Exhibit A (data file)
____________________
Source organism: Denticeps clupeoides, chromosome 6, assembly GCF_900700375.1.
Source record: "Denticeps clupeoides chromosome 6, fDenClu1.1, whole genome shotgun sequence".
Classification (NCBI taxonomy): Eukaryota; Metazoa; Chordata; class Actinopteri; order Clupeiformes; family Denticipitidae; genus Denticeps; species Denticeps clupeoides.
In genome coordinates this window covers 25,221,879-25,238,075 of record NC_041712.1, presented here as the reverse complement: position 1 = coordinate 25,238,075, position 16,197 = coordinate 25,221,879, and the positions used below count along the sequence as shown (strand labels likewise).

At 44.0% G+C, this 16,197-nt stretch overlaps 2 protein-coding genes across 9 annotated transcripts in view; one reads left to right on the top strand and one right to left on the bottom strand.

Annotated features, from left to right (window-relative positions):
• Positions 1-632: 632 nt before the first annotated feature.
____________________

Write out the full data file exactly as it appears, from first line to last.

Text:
Source organism: Denticeps clupeoides, chromosome 6, assembly GCF_900700375.1.
Source record: "Denticeps clupeoides chromosome 6, fDenClu1.1, whole genome shotgun sequence".
Classification (NCBI taxonomy): Eukaryota; Metazoa; Chordata; class Actinopteri; order Clupeiformes; family Denticipitidae; genus Denticeps; species Denticeps clupeoides.
In genome coordinates this window covers 25,221,879-25,238,075 of record NC_041712.1, presented here as the reverse complement: position 1 = coordinate 25,238,075, position 16,197 = coordinate 25,221,879, and the positions used below count along the sequence as shown (strand labels likewise).

At 44.0% G+C, this 16,197-nt stretch overlaps 2 protein-coding genes across 9 annotated transcripts in view; one reads left to right on the top strand and one right to left on the bottom strand.

Annotated features, from left to right (window-relative positions):
• Positions 1-632: 632 nt before the first annotated feature.